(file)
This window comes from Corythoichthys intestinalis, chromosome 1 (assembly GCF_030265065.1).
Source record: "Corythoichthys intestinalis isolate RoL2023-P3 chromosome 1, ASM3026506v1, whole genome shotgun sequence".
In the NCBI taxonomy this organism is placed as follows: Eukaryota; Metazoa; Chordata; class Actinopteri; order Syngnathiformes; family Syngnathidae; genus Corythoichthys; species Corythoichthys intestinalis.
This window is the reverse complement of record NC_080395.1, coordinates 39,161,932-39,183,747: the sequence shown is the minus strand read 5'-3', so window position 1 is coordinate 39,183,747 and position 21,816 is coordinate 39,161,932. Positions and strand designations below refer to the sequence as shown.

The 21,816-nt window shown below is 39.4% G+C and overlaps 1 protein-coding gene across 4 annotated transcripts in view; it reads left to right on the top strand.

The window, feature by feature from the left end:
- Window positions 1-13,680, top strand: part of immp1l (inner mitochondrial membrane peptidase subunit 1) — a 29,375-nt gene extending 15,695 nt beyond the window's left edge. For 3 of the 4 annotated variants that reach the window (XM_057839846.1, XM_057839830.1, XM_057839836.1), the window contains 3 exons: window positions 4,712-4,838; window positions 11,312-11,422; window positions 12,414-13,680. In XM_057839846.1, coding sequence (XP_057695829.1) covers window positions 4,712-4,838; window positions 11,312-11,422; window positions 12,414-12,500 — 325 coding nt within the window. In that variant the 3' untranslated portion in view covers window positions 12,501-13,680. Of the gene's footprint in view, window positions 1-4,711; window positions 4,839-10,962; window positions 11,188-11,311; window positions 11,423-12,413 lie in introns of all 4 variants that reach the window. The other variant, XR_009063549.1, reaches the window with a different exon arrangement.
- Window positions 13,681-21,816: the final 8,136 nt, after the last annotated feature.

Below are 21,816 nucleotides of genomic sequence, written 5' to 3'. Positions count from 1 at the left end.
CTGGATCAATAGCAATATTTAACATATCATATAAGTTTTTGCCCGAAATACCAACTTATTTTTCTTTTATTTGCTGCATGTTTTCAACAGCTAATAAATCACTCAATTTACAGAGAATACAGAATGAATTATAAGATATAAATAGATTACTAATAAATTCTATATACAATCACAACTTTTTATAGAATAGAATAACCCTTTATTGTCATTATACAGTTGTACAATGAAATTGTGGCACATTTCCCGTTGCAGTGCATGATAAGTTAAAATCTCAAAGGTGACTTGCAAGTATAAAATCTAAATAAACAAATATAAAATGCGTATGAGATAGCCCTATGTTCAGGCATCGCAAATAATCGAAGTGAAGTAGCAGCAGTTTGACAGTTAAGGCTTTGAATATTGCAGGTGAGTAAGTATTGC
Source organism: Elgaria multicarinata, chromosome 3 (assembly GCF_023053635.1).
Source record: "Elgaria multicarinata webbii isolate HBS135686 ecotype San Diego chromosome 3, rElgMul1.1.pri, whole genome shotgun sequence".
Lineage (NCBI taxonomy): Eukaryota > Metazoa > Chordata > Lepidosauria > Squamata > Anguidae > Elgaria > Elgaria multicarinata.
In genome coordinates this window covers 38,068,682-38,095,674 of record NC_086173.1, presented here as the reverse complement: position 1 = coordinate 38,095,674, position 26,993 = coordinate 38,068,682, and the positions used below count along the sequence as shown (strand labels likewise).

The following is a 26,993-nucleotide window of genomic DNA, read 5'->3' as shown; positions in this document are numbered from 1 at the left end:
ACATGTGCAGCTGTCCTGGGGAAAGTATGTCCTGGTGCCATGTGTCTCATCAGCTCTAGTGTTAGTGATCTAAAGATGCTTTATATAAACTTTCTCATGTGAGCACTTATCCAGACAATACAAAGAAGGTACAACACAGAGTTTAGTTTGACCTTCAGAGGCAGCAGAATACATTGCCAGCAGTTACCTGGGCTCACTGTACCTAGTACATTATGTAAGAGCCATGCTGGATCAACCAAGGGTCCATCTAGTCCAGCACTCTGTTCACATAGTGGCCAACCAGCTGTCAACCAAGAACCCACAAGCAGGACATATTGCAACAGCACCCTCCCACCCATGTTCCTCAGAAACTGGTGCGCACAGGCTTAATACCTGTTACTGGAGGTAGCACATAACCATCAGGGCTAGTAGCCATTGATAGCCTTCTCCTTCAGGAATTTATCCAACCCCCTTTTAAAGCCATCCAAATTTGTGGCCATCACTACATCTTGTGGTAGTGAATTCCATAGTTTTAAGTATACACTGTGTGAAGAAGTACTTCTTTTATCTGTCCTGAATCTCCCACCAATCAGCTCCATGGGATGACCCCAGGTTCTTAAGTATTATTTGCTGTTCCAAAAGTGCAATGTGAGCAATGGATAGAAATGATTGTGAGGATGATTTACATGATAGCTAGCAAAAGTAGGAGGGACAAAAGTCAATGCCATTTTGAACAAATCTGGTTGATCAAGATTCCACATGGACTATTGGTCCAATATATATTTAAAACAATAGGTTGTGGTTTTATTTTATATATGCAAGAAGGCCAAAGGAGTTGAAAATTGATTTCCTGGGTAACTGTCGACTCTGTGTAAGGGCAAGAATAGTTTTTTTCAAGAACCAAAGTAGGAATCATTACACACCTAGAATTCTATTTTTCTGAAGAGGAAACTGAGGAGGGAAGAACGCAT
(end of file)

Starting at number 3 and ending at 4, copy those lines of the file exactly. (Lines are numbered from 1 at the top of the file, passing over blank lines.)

In the NCBI taxonomy this organism is placed as follows: Eukaryota; Metazoa; Chordata; class Actinopteri; order Syngnathiformes; family Syngnathidae; genus Corythoichthys; species Corythoichthys intestinalis.
This window is the reverse complement of record NC_080395.1, coordinates 39,161,932-39,183,747: the sequence shown is the minus strand read 5'-3', so window position 1 is coordinate 39,183,747 and position 21,816 is coordinate 39,161,932. Positions and strand designations below refer to the sequence as shown.